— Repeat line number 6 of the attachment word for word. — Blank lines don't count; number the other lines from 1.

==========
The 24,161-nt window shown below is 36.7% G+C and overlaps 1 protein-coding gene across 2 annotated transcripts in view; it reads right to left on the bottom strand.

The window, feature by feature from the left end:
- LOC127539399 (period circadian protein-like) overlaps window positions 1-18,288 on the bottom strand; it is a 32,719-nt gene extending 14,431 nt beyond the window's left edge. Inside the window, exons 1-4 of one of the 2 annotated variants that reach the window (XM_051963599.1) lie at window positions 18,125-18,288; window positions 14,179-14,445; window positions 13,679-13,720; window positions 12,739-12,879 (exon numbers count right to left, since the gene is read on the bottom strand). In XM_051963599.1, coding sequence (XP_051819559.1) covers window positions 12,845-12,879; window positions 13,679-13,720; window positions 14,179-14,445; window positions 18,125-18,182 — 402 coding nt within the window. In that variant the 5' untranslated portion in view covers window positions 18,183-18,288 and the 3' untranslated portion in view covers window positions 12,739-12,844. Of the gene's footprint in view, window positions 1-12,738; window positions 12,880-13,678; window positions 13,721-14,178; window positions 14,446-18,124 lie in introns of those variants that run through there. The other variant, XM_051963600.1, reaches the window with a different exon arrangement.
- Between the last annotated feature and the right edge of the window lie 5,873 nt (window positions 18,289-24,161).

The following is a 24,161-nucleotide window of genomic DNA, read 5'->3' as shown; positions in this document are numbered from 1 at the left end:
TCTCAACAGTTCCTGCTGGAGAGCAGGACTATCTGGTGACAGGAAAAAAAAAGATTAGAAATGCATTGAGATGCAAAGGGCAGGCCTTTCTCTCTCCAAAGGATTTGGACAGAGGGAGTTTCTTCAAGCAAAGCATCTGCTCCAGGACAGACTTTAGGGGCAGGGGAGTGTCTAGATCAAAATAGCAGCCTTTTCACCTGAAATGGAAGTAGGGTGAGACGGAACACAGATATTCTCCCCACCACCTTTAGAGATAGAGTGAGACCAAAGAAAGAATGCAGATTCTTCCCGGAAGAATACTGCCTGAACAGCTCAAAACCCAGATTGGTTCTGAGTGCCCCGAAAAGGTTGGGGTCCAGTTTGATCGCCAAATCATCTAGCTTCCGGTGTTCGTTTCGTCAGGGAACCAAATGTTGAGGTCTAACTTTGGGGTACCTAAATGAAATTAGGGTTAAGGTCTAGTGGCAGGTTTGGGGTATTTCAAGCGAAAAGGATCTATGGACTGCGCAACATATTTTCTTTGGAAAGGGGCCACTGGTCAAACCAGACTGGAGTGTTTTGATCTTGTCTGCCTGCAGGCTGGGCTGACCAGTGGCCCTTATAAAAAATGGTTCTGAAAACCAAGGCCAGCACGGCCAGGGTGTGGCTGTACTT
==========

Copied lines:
TCTCAACAGTTCCTGCTGGAGAGCAGGACTATCTGGTGACAGGAAAAAAAAAGATTAGAAATGCATTGAGATGCAAAGGGCAGGCCTTTCTCTCTCCAAAGGATTTGGACAGAGGGAGTTTCTTCAAGCAAAGCATCTGCTCCAGGACAGACTTTAGGGGCAGGGGAGTGTCTAGATCAAAATAGCAGCCTTTTCACCTGAAATGGAAGTAGGGTGAGACGGAACACAGATATTCTCCCCACCACCTTTAGAGATAGAGTGAGACCAAAGAAAGAATGCAGATTCTTCCCGGAAGAATACTGCCTGAACAGCTCAAAACCCAGATTGGTTCTGAGTGCCCCGAAAAGGTTGGGGTCCAGTTTGATCGCCAAATCATCTAGCTTCCGGTGTTCGTTTCGTCAGGGAACCAAATGTTGAGGTCTAACTTTGGGGTACCTAAATGAAATTAGGGTTAAGGTCTAGTGGCAGGTTTGGGGTATTTCAAGCGAAAAGGATCTATGGACTGCGCAACATATTTTCTTTGGAAAGGGGCCACTGGTCAAACCAGACTGGAGTGTTTTGATCTTGTCTGCCTGCAGGCTGGGCTGACCAGTGGCCCTTATAAAAAATGGTTCTGAAAACCAAGGCCAGCACGGCCAGGGTGTGGCTGTACTT